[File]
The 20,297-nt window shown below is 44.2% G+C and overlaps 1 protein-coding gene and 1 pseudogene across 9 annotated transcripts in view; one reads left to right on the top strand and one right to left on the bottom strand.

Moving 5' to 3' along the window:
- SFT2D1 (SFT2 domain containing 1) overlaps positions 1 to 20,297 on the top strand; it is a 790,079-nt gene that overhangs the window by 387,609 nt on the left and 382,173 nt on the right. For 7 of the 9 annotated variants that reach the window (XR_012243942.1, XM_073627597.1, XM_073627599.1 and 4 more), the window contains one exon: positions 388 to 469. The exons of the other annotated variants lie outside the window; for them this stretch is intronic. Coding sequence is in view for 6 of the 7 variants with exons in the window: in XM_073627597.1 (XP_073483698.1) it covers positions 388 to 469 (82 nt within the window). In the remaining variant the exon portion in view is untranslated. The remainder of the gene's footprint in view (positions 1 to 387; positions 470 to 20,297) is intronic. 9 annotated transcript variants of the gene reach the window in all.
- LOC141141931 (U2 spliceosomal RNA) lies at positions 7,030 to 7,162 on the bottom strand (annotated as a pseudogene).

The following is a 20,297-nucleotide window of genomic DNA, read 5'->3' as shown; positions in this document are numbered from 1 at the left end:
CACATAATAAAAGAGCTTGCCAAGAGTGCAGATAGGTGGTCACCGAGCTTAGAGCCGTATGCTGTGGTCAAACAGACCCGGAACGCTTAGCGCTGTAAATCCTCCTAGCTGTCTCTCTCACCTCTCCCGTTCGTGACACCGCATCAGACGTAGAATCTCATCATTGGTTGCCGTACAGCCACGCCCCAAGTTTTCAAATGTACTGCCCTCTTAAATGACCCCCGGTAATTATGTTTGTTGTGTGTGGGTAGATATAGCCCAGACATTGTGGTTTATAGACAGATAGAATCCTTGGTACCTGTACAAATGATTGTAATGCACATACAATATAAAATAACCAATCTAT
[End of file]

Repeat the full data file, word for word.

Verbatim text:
The 20,297-nt window shown below is 44.2% G+C and overlaps 1 protein-coding gene and 1 pseudogene across 9 annotated transcripts in view; one reads left to right on the top strand and one right to left on the bottom strand.

Moving 5' to 3' along the window:
- SFT2D1 (SFT2 domain containing 1) overlaps positions 1 to 20,297 on the top strand; it is a 790,079-nt gene that overhangs the window by 387,609 nt on the left and 382,173 nt on the right. For 7 of the 9 annotated variants that reach the window (XR_012243942.1, XM_073627597.1, XM_073627599.1 and 4 more), the window contains one exon: positions 388 to 469. The exons of the other annotated variants lie outside the window; for them this stretch is intronic. Coding sequence is in view for 6 of the 7 variants with exons in the window: in XM_073627597.1 (XP_073483698.1) it covers positions 388 to 469 (82 nt within the window). In the remaining variant the exon portion in view is untranslated. The remainder of the gene's footprint in view (positions 1 to 387; positions 470 to 20,297) is intronic. 9 annotated transcript variants of the gene reach the window in all.
- LOC141141931 (U2 spliceosomal RNA) lies at positions 7,030 to 7,162 on the bottom strand (annotated as a pseudogene).

The following is a 20,297-nucleotide window of genomic DNA, read 5'->3' as shown; positions in this document are numbered from 1 at the left end:
CACATAATAAAAGAGCTTGCCAAGAGTGCAGATAGGTGGTCACCGAGCTTAGAGCCGTATGCTGTGGTCAAACAGACCCGGAACGCTTAGCGCTGTAAATCCTCCTAGCTGTCTCTCTCACCTCTCCCGTTCGTGACACCGCATCAGACGTAGAATCTCATCATTGGTTGCCGTACAGCCACGCCCCAAGTTTTCAAATGTACTGCCCTCTTAAATGACCCCCGGTAATTATGTTTGTTGTGTGTGGGTAGATATAGCCCAGACATTGTGGTTTATAGACAGATAGAATCCTTGGTACCTGTACAAATGATTGTAATGCACATACAATATAAAATAACCAATCTAT